Proto es principio y ‘previo,’ lo anterior al efecto, al typo, que es error y tejido, texto. Hacer protos es hacer poemas en proceso, el preámbulo de la conciencia que como robopoeta es cyborg. Crear prototipos es unir lo real con lo ideal, lo irreal con lo posible. En palabra y objeto poético, en texto y vértigo lírico. Todo y posibilidad.
Rito Ramón Aroche (b. 1961) assembles and dismantles scene after scene in distinct poetry collections. Many pieces project such a heightened awareness of construction and destruction as to put anything called “reality” at a marked remove.
While I feel hard-pressed to finish what I had planned for this column within the time allotted, time is on my side—or lack thereof. One area that remains unexplored is the ways in which theories of artificial intelligence impact translation, especially given the huge impact of machine translation technologies. Forgoing the sense of translation, no longer routed through consciousness, one can embrace an inhuman speed which, while riddled with non-sense may evolve unforeseen sensibilities and new forms of intelligence—while still attending to the situatedness of the agen
The obvious entry for A is anxiogenic: translation is anxiogenic.
Whereas the convergences defining translation cause anxiety or manifest around situations causing anxiety – be that experienced as apprehension, dismay, desire, dread, fear, fugue, inclination, misgiving, restlessness, etc.
There is a large shelf in the poetry section of Powell’s Used Book Warehouse in Portland, Oregon that is weighed down exclusively by versions of Edward FitzGerald’s illustrious and legendarily loose translation of The Rubáiyát of Omar Khayyám. It is perhaps the destiny of only the greatest poems to become furniture, decorative shelf-filler, markers of conformity masquerading as taste. Ultimately, unread. Just as easily do these all-too-willingly adopted artifacts start to become emblems of an embarrassing past, haunting “used” stores with their overabundance like copies of Herb Alpert’s Whipped Cream and Other Delights.
David Hadbawnik’s Aeneid (currently a series of hand-sewn and illustrated chap-books numbered 1 & 2; 3 and 4) is a translation-as-reduction, paradoxically allowing for selective amplification through subtle resonances generated in the space of what’s left out. The epic in general is no light reading, although these translucinations make it so without trivializing the content. Like Christopher Logue’s similarly reduced Iliads (but unlike, I would say, Ronald Johnson’s erasure of Paradise Lost or this more transductive work of conceptual needlepoint), the modernist spacing and minimalist gestures of condensation allow the poem to take advantage of an aeon of intertextuality, without getting the Laocoön end of it.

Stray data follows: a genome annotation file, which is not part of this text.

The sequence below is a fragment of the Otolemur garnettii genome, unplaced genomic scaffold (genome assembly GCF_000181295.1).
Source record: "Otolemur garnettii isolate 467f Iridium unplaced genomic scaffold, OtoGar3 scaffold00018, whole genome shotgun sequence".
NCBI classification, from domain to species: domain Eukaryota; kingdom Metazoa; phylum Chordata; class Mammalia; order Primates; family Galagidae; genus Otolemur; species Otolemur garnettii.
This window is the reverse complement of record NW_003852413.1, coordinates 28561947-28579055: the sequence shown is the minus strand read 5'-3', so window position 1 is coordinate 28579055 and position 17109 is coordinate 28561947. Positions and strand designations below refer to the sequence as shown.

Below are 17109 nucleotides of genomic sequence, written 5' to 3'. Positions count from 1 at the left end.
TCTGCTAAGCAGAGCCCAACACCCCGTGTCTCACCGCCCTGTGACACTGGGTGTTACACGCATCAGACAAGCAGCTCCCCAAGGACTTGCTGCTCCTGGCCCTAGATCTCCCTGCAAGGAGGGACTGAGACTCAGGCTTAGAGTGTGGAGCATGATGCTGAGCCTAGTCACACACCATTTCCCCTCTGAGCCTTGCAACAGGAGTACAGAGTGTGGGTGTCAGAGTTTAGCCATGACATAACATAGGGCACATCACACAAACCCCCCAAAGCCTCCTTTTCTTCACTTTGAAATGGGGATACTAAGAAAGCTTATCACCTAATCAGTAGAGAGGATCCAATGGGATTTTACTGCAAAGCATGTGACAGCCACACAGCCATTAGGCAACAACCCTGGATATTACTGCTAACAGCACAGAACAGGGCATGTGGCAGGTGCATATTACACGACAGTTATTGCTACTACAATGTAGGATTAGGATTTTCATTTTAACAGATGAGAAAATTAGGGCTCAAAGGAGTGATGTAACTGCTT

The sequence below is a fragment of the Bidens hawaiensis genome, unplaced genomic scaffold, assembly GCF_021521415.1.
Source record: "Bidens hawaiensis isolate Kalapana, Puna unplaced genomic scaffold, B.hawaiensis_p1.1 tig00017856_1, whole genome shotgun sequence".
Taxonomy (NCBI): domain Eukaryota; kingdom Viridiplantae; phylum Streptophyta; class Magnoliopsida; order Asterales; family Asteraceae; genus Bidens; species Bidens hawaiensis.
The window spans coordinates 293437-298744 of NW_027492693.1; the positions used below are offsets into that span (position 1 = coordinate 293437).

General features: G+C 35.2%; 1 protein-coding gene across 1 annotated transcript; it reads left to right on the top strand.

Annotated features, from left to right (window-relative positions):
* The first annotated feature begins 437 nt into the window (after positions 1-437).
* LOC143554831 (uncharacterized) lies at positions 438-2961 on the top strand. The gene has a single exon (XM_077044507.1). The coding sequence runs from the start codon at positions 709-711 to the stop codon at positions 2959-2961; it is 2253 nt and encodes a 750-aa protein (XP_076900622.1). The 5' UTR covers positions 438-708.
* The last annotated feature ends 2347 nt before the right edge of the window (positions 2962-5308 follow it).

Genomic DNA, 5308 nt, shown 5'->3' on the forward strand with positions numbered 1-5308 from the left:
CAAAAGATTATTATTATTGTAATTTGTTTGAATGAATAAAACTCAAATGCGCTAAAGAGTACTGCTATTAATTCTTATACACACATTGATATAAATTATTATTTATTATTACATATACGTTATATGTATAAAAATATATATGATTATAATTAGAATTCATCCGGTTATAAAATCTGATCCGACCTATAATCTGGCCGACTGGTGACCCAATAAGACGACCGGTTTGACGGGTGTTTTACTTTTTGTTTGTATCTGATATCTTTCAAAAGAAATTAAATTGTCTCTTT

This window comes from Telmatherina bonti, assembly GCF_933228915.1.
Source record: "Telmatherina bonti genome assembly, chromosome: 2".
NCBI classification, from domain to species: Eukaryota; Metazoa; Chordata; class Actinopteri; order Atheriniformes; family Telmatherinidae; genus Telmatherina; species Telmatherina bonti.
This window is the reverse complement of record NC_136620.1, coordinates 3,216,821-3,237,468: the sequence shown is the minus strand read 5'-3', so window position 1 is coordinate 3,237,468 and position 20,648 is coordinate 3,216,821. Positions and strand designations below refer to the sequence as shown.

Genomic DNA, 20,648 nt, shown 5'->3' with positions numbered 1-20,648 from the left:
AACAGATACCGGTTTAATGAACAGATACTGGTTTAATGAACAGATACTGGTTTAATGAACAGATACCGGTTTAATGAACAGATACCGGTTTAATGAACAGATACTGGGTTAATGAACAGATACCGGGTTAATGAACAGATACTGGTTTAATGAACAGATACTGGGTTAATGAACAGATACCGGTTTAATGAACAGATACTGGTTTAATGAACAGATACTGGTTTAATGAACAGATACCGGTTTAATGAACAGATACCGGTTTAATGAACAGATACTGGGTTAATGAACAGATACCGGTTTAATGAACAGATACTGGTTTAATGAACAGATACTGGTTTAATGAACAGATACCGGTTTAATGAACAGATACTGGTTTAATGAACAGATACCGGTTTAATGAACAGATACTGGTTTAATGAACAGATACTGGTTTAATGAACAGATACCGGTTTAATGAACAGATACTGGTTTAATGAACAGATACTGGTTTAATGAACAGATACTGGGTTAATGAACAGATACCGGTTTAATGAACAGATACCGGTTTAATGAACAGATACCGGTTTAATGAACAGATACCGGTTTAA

No language is one. That’s one of the more salient affirmations of Derrida’s work on translation. This multiplicity and struggle for meaning, the infirmation of a singular text, is amplified in these works that introduce images in ways that are additive, not reproductive. Eugenes Ostashevsky and Timerman’s recent collaborative chapbook The Pirate Who Does Not Know the Value of Pi, Part I extends the informatic looseness of Brainard/Berrigan’s Drunken Boat to show that if language is not one, neither is it 3.14159265 . . .
Ted Berrigan’s “The Drunken Boat” — a mimeograph publication from 1974 with drawings by Joe Brainard — exemplifies a different type of insouciance towards the source text than any we’ve seen thusfar. Berrigan passes off his seemingly straight, utterly conventional translation of Rimbaud’s “Le Bateau Ivre” as his own work. He calls his translation a “homage” to Rimbaud — which, while usually a humble gesture acknowledging influence and gratitude, in this case could be possibly interpreted as a form of naked aggression and erasure.